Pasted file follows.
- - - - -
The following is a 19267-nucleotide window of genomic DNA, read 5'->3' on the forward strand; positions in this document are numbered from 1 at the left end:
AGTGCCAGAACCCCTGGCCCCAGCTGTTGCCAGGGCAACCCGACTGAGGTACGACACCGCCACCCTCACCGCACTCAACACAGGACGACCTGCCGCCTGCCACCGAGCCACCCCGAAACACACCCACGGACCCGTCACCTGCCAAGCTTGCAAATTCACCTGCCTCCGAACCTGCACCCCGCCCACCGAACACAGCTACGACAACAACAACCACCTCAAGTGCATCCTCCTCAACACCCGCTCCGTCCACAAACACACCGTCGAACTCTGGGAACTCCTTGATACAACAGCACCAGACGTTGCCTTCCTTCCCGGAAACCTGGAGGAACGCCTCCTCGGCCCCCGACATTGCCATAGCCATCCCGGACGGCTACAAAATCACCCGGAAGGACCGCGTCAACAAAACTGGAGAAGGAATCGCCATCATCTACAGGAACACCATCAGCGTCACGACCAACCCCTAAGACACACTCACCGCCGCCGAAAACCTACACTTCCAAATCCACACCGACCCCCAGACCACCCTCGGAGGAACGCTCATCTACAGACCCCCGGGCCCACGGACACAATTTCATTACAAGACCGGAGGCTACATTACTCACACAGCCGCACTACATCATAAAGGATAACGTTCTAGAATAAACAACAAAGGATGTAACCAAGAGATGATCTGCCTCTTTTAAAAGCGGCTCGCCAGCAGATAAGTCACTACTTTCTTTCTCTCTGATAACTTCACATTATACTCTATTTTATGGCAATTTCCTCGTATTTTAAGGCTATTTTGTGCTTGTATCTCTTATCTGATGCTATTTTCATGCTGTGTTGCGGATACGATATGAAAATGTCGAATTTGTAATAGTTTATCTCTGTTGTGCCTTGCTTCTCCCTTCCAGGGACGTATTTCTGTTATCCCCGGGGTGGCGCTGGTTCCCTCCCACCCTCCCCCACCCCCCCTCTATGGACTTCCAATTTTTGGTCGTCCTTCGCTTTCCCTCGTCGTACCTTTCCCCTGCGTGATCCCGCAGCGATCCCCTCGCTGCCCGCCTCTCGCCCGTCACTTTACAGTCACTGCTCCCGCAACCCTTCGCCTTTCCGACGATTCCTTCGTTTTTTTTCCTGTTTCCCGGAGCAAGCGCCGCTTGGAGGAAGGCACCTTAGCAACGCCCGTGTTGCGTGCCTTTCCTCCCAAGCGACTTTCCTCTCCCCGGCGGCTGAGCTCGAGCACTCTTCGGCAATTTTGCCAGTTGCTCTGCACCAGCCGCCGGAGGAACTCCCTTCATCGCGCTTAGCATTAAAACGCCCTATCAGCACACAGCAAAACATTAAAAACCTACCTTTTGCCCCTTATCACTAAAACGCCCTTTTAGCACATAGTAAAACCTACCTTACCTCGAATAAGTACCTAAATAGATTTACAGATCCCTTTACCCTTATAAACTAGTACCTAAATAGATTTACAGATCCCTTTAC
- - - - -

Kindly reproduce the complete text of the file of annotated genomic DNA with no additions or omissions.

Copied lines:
The following is a 19267-nucleotide window of genomic DNA, read 5'->3' on the forward strand; positions in this document are numbered from 1 at the left end:
AGTGCCAGAACCCCTGGCCCCAGCTGTTGCCAGGGCAACCCGACTGAGGTACGACACCGCCACCCTCACCGCACTCAACACAGGACGACCTGCCGCCTGCCACCGAGCCACCCCGAAACACACCCACGGACCCGTCACCTGCCAAGCTTGCAAATTCACCTGCCTCCGAACCTGCACCCCGCCCACCGAACACAGCTACGACAACAACAACCACCTCAAGTGCATCCTCCTCAACACCCGCTCCGTCCACAAACACACCGTCGAACTCTGGGAACTCCTTGATACAACAGCACCAGACGTTGCCTTCCTTCCCGGAAACCTGGAGGAACGCCTCCTCGGCCCCCGACATTGCCATAGCCATCCCGGACGGCTACAAAATCACCCGGAAGGACCGCGTCAACAAAACTGGAGAAGGAATCGCCATCATCTACAGGAACACCATCAGCGTCACGACCAACCCCTAAGACACACTCACCGCCGCCGAAAACCTACACTTCCAAATCCACACCGACCCCCAGACCACCCTCGGAGGAACGCTCATCTACAGACCCCCGGGCCCACGGACACAATTTCATTACAAGACCGGAGGCTACATTACTCACACAGCCGCACTACATCATAAAGGATAACGTTCTAGAATAAACAACAAAGGATGTAACCAAGAGATGATCTGCCTCTTTTAAAAGCGGCTCGCCAGCAGATAAGTCACTACTTTCTTTCTCTCTGATAACTTCACATTATACTCTATTTTATGGCAATTTCCTCGTATTTTAAGGCTATTTTGTGCTTGTATCTCTTATCTGATGCTATTTTCATGCTGTGTTGCGGATACGATATGAAAATGTCGAATTTGTAATAGTTTATCTCTGTTGTGCCTTGCTTCTCCCTTCCAGGGACGTATTTCTGTTATCCCCGGGGTGGCGCTGGTTCCCTCCCACCCTCCCCCACCCCCCCTCTATGGACTTCCAATTTTTGGTCGTCCTTCGCTTTCCCTCGTCGTACCTTTCCCCTGCGTGATCCCGCAGCGATCCCCTCGCTGCCCGCCTCTCGCCCGTCACTTTACAGTCACTGCTCCCGCAACCCTTCGCCTTTCCGACGATTCCTTCGTTTTTTTTCCTGTTTCCCGGAGCAAGCGCCGCTTGGAGGAAGGCACCTTAGCAACGCCCGTGTTGCGTGCCTTTCCTCCCAAGCGACTTTCCTCTCCCCGGCGGCTGAGCTCGAGCACTCTTCGGCAATTTTGCCAGTTGCTCTGCACCAGCCGCCGGAGGAACTCCCTTCATCGCGCTTAGCATTAAAACGCCCTATCAGCACACAGCAAAACATTAAAAACCTACCTTTTGCCCCTTATCACTAAAACGCCCTTTTAGCACATAGTAAAACCTACCTTACCTCGAATAAGTACCTAAATAGATTTACAGATCCCTTTACCCTTATAAACTAGTACCTAAATAGATTTACAGATCCCTTTAC